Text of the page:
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Koch, Lewis, 1949- / Lewis Koch, notes from the stone-paved path : meditations on north India

[Notes from Lewis Koch],   pp. 12 and 13-40 and 41

Page 30 and 31

Manmatha Nath Dutt. Gleanings from Indian
classics.  1894.  Page 98.
Upper Dharamsala, Himachal Pradesh, 1995.
whether he would accept a few eatables from her
hands.  Goutam raised up his eyes, and looked at her
for some time.  He then asked, "What is your name,
"my pretty sister?"  "Reverend Sir," replied the
girl, "my name is Sujata."  "Yes", said Goutam,
"I am hungry, very very hungry.  My dear sister,
can you satisfy my hunger?"
The innocent village girl did not understand
that Goutan meant some other hunger than his
physical cravings.  She did not know what thoughts
were in his mind.  She placed some eatables before
him and entreated him to partake of them.  Gou-
tam smiled and said, "Kind Sujata, will they satisfy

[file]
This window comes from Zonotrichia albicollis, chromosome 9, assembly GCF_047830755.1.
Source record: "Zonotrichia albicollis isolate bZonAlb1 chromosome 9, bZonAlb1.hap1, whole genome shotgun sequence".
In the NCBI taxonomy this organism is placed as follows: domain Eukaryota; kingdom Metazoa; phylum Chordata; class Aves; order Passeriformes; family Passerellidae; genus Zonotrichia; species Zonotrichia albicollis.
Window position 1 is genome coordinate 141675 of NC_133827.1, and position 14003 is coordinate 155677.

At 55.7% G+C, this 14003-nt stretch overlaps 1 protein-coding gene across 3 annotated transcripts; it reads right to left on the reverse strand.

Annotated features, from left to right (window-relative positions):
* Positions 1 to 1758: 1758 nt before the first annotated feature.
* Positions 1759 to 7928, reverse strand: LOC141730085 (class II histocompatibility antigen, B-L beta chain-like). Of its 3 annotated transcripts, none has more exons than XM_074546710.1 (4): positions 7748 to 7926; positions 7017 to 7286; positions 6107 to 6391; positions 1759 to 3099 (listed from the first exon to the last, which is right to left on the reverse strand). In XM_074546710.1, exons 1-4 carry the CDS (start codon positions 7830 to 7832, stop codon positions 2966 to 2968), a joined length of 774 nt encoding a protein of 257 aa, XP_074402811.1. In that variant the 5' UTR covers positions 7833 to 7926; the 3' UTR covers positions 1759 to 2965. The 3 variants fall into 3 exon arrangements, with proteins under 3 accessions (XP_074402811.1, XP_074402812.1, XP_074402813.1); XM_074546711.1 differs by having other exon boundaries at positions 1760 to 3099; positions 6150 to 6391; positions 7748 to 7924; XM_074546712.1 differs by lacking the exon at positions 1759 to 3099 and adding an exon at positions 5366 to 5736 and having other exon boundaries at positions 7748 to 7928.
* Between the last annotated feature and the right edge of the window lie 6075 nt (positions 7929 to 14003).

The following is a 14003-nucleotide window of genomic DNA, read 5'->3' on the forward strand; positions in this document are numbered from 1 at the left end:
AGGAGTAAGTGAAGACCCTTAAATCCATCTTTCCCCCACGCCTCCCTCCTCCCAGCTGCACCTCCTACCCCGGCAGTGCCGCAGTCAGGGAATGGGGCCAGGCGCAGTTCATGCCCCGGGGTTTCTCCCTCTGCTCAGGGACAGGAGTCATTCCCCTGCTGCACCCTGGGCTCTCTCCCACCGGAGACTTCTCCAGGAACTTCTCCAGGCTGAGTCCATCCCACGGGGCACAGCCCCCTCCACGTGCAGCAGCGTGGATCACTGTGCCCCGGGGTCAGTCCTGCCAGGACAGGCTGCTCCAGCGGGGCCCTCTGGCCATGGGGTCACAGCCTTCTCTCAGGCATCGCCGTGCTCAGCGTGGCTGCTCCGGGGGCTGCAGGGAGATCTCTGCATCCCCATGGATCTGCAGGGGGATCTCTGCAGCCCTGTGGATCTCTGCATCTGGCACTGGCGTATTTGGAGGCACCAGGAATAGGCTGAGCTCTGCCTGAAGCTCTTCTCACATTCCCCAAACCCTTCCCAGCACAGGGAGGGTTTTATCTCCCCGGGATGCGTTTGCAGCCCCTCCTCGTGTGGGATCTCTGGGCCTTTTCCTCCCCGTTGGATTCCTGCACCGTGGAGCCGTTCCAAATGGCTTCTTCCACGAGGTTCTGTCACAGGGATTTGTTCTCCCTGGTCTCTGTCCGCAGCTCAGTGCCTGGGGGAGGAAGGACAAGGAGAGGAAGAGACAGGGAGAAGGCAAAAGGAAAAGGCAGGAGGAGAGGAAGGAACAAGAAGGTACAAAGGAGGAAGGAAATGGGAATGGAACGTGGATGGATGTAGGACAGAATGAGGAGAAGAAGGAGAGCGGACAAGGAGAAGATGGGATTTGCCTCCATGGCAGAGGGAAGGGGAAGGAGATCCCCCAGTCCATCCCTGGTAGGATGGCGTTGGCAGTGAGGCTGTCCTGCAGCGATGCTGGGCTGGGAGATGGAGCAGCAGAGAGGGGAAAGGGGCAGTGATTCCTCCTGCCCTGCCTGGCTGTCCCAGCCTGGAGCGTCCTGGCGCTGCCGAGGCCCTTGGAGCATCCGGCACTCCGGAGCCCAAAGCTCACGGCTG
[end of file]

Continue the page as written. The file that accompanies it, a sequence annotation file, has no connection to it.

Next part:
my hunger?"  "Yes, Sir", replied she, "they will".
Goutam sat himself down to eat them under the
shade of a large tree, thenceforth to be known as
the great Bo-tree or the tree of wisdom.
Sujata went away, but there he remained
through the long hours of that day.  We dare not
penetrate into his thoughts of that eventful mo-
ment; but there he remained immersed in his own
thoughts from the early morning to sunset.  But
as the day rolled away on its way to eternity his
great hunger was really satisfied; he had grasped the
solution of the great mystery of sorrow; he had
at last found the way to heaven, he had received the
"great light,"--he had become the Budha."

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